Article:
A meaningful discussion on the number of General Practitioners needed in the future and the possible impact that changing to a 4 year training programme will have on the capacity of current practices to train.The real costs of moving to a more community based care system as this is currently impeded by the lack of transferable resources from secondary to primary care. Circa 29% of Nursing and Midwifery staff in Wales are over 50 years of age, and 12% over 55 years. A key risk with any service reconfiguration may be increased attrition. Increased migration of UK trained nurses, and reductions in the recruitment of international nurses, has resulted in a net outflow of nurses from the UK.The ageing workforce poses risk to supply, particularly in community nursing.
A key strategic goal is to realise the maximum potential of nurses, midwives and specialist community public health nurses in order to meet, in partnership with others, the changing health needs of people in Wales. The aim is to develop existing and new roles and flexible career pathways that provide a matrix of opportunities to cross boundaries and participate in clinical practice, education, research, management and/or policy development to enhance care delivery and job satisfaction. Healthcare Scientists and the Allied Professions provide important services that underpin the changes needed in the delivery and organisation of healthcare in Wales. They too face changes in the way they work.Circa 32% of Healthcare Scientists are over 50 years of age, and 17% over 55 years. Circa 22% of the Allied Professionals are over 50 years of age and 21% over 55 years.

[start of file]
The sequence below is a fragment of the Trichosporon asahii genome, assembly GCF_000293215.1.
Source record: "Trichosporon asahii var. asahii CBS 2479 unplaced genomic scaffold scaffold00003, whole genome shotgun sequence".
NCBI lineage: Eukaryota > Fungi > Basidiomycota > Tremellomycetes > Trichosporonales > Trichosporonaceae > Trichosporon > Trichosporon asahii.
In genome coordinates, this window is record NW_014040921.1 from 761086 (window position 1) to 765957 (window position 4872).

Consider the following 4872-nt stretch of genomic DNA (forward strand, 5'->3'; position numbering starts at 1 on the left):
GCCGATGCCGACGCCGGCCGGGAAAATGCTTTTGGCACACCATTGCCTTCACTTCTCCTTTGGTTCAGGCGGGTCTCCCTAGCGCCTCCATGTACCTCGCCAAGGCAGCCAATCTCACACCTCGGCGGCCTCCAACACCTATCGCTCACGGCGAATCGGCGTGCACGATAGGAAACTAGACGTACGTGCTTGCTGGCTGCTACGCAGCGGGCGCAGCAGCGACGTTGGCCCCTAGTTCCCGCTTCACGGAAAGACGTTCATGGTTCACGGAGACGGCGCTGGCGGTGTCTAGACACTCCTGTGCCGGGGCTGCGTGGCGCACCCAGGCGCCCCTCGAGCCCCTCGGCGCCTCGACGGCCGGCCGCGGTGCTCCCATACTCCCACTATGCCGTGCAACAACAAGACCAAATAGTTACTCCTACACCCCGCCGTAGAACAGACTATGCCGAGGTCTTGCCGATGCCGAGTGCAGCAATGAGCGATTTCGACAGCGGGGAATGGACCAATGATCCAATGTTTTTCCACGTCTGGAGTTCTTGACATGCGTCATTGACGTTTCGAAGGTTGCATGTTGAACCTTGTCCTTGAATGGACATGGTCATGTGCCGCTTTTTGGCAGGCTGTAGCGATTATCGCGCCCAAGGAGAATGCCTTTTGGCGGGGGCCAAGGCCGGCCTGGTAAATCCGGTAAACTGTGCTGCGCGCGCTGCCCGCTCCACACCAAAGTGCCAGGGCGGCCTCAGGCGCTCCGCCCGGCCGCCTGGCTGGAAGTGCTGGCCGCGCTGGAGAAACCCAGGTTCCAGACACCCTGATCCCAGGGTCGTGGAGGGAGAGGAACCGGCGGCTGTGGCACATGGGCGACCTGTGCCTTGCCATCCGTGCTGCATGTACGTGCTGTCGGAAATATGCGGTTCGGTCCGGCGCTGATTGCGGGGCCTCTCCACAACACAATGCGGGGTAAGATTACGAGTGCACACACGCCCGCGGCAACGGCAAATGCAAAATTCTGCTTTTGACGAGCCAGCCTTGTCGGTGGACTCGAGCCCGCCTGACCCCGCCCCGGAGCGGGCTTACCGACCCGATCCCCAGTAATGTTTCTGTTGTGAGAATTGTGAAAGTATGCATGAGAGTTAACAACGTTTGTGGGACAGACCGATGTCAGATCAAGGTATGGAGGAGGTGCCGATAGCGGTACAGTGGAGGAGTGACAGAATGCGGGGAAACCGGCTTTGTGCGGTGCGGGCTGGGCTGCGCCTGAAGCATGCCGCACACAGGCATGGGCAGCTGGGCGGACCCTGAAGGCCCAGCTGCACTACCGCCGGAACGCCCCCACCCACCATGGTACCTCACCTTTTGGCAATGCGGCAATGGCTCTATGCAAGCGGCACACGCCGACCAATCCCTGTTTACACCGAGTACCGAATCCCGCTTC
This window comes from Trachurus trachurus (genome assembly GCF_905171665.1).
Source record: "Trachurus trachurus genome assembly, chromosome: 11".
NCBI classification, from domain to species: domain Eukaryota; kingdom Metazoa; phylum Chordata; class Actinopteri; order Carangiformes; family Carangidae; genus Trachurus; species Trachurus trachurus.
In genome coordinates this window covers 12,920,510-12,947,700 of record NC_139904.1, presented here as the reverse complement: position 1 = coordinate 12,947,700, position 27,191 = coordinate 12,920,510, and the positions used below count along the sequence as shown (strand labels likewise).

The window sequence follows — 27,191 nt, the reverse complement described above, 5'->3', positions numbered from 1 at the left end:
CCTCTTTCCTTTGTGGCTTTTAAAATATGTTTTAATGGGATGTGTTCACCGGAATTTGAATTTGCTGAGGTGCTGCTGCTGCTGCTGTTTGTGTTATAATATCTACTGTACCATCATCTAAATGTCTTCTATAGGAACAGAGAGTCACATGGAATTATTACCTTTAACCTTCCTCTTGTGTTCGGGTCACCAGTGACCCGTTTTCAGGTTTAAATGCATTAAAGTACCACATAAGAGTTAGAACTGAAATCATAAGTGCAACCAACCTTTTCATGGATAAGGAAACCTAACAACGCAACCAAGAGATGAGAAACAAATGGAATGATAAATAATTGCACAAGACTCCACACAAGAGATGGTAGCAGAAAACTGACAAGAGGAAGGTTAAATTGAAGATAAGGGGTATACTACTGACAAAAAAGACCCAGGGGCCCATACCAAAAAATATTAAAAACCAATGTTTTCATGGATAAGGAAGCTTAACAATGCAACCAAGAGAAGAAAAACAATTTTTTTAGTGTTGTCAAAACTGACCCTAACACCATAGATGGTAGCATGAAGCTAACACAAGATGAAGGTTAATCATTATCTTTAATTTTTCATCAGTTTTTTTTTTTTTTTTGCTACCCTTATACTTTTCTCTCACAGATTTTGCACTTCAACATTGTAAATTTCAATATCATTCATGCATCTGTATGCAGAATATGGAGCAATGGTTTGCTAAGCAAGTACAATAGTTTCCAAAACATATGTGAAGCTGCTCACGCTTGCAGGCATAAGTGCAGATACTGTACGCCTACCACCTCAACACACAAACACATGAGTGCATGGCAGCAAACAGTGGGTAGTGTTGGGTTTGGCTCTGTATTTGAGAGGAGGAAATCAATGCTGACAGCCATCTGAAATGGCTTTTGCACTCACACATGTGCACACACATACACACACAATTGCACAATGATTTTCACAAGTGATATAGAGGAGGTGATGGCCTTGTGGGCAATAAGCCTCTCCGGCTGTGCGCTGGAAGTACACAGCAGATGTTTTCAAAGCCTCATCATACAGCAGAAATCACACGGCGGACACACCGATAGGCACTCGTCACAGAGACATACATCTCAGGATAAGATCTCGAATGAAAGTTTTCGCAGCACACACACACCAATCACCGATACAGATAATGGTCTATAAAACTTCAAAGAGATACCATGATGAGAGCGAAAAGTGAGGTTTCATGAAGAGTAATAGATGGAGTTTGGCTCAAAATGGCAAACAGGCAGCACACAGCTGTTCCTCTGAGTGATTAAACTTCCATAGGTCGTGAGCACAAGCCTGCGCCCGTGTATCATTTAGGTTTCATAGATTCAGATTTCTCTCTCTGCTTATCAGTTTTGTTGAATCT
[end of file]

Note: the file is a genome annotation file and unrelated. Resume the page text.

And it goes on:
However, despite this challenges there has been rapid growth in inflow of nurses to the United Kingdom from other countries. In recent years, 40–50 percent of new nurse registrants in the United Kingdom have come from other countries, principally the Philippines, and South Africa. Outflow has been at a lower level, mainly to other English-speaking developed countries—Australia, the United States, New Zealand, Ireland, and Canada. The United Kingdom is a net importer of nurses. The principal policy instrument in the United Kingdom, the Code of Practice on International Recruitment, has not ended the inflow of nurses to the United Kingdom from sub-Saharan Africa.
Given the increasing globalization of labor , it is likely that the historically high levels of inflow of internationally recruited nurses to the United Kingdom will continue over the next few years; however the “peak” number reached in 2002/2003 may not be repeated, particularly as large-scale active international recruitment has now been ended, for the short term at least. New English language tests and other revised requirements for international applicants being introduced by the Nurses and Midwives Council from September 2005 may restrict successful applications from some countries and will also probably add to the “bottleneck” of international nurse applicants
Putting history to the forefront would help policymakers construct historically-evidenced agendas that could aid health manpower planning and improve equity and opportunity for significant numbers of health workers.